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  1. #1
    gonzo
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    Caffeine in moderation

    What's a good amount of caffeine to consume in order to reap all its benefits for mind and body, without developing a dependency?


    Also, what are the best times of the day to consume it?

    Instinctively I think it would be in the morning, but I figure the body is already "on the rise" at that time so caffeine might be more practical in the afternoon instead..

  2. #2
    gonzo
    Guest

    Caffeine in moderation

    I really don't want to feel jittery because I compete in soccer, and timing and a great touch are important.

  3. #3

    Join Date
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    Caffeine in moderation

    Not much evidence that an excess of caffeine is all that much harmful.

  4. #4
    AS
    Guest

    Caffeine in moderation

    Have some caffeine when you feel you need it. My morning isn't complete without my morning coffee...actually I like a good cup of coffee any time in the day.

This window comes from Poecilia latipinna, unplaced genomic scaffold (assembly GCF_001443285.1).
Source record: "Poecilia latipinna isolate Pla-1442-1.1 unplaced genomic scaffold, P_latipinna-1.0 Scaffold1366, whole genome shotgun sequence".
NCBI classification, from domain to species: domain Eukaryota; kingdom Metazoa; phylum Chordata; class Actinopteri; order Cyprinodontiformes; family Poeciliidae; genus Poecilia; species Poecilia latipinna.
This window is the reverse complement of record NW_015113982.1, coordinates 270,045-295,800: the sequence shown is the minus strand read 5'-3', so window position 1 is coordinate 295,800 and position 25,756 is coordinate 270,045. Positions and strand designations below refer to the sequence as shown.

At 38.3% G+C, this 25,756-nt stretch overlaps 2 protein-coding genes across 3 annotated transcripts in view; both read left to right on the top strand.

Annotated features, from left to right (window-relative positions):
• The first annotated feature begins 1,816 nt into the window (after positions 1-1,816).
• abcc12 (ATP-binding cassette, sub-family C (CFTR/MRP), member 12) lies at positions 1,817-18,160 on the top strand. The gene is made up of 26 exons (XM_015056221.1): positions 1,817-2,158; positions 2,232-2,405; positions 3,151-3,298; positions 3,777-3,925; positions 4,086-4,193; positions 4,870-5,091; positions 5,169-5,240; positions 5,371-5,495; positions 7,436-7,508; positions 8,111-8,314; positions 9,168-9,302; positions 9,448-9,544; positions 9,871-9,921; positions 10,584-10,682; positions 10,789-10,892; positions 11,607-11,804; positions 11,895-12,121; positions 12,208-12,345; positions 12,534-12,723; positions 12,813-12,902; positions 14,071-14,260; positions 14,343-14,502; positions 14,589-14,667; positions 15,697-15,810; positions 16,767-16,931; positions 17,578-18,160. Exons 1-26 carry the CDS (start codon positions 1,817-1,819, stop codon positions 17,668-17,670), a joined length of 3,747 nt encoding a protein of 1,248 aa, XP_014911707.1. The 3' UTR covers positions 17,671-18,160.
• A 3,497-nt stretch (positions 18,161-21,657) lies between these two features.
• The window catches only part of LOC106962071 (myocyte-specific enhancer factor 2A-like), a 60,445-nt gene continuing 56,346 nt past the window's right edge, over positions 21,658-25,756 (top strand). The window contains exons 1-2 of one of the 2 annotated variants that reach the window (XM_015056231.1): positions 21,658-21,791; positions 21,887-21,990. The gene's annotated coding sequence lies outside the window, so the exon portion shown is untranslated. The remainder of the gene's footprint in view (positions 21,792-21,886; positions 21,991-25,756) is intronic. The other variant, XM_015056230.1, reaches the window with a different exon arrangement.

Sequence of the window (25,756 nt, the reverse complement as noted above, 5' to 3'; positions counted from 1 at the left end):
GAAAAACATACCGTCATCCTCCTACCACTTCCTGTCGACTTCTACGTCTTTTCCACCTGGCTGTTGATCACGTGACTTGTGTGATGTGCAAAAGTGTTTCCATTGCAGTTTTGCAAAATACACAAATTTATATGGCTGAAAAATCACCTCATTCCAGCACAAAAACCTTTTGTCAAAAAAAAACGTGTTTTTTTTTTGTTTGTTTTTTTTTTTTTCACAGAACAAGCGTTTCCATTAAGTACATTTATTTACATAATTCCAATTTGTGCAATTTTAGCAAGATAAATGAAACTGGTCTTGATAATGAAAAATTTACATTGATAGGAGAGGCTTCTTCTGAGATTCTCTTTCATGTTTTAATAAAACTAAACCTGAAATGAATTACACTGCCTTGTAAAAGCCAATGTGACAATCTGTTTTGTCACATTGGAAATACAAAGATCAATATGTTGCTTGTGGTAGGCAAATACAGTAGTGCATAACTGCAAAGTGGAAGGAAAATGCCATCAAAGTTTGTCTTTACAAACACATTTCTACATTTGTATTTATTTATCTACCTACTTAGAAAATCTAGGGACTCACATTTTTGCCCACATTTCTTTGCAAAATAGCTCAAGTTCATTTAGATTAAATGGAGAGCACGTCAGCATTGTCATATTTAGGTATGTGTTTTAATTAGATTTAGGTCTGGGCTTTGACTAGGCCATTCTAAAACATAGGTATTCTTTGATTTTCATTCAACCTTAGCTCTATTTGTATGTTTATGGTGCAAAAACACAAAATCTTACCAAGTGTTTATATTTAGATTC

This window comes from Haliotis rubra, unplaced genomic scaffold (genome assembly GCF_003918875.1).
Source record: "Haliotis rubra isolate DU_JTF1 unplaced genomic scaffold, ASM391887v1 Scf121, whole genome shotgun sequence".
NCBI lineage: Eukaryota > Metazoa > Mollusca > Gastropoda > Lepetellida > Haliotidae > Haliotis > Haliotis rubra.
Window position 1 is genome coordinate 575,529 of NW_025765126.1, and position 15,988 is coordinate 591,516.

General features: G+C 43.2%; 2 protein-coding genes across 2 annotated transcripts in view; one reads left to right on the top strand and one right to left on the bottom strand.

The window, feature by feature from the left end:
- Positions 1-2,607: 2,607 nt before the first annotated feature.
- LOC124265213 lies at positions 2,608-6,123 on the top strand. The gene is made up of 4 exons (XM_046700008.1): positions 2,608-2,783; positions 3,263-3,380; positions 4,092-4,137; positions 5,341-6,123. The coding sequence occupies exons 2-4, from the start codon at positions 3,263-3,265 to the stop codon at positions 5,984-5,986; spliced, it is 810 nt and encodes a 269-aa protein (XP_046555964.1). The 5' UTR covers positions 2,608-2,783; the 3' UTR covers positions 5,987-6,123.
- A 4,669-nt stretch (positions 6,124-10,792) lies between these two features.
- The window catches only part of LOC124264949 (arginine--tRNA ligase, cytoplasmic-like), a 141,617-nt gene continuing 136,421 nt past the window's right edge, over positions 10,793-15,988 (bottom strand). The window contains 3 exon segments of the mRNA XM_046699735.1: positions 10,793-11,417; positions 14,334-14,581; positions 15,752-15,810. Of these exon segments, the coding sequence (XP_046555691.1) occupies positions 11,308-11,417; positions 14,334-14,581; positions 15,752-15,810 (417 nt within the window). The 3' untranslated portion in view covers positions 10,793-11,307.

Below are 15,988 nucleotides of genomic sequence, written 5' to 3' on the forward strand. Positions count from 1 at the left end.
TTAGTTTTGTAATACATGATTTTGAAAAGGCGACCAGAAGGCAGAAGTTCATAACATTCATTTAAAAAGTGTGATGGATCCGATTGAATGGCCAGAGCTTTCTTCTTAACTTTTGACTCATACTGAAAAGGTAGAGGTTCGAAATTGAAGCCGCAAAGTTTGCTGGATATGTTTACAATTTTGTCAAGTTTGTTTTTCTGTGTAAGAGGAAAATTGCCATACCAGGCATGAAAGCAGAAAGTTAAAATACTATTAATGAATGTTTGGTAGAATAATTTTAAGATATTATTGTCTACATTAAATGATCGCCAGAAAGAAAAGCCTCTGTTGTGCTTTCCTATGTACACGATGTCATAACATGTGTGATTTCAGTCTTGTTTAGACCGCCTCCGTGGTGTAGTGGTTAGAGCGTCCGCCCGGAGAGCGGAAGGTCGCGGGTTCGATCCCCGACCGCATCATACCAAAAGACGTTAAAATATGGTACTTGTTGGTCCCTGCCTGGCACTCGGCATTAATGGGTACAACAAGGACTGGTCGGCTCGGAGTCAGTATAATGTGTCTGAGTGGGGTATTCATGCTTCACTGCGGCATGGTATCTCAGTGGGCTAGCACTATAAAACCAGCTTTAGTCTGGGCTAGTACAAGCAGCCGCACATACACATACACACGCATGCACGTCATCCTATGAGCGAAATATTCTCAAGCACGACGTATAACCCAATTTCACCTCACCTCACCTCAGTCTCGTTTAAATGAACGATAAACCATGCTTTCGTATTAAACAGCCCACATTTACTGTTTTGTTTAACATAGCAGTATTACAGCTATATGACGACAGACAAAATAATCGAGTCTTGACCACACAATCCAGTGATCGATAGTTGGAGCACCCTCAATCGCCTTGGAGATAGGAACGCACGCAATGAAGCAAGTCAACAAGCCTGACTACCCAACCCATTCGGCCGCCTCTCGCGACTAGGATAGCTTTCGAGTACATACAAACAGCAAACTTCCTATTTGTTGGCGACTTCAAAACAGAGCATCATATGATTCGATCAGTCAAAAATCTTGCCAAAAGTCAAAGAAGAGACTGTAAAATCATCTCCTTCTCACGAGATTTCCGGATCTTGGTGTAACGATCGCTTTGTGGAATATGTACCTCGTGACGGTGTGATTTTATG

5. #5
    Senior Member
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    Caffeine in moderation

    for a workout aid 200mg aprox 10-15min prior to the session. The more you take at other times of the day, the less of a difference it'll make here.

    I don't know anything about the rest of that

  6. #6
    Half Full
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    Caffeine in moderation

    Yeah there's nothing wrong with caffeine in moderation. In fact, I think it is beneficial - improves mental alertness, gives you overall energy, increases metabolism. I take 200mg 30-60 before workout quite often, (usually early morning) and sometimes later in the day if I'm going to be up studying all night and don't feel like drinking coffee. On that note, however, coffee would be your best choice.

    As for developing a dependency, that will depend on the individual - some take more than others without a problem. Just monitor it and you will notice. It's not hard to cut back if you need, just have to deal with some headaches in the beginning. Based on what I've read in the past, I would say if you stay under 500-600 mg/day (which is kind of a lot), you'll likely have no adverse effects.

  7. #7
    Colorista
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    Caffeine in moderation

    Of course, I failed to bookmark the article I read a few months ago about caffeine, addiction, sleep disruption, blood pressure issues, and all the other things associated with caffeine. Wish I'd kept it, because it had interesting insight into how caffeine actually works. Essentially, it blocks the hormone that regulates your sleepiness. The alertness you get from caffeine is technically not stimulation, but the absence of any sleepiness. Which is why you 'crash' -- all those sleepy hormones come rushing back in after the caffeine wears off.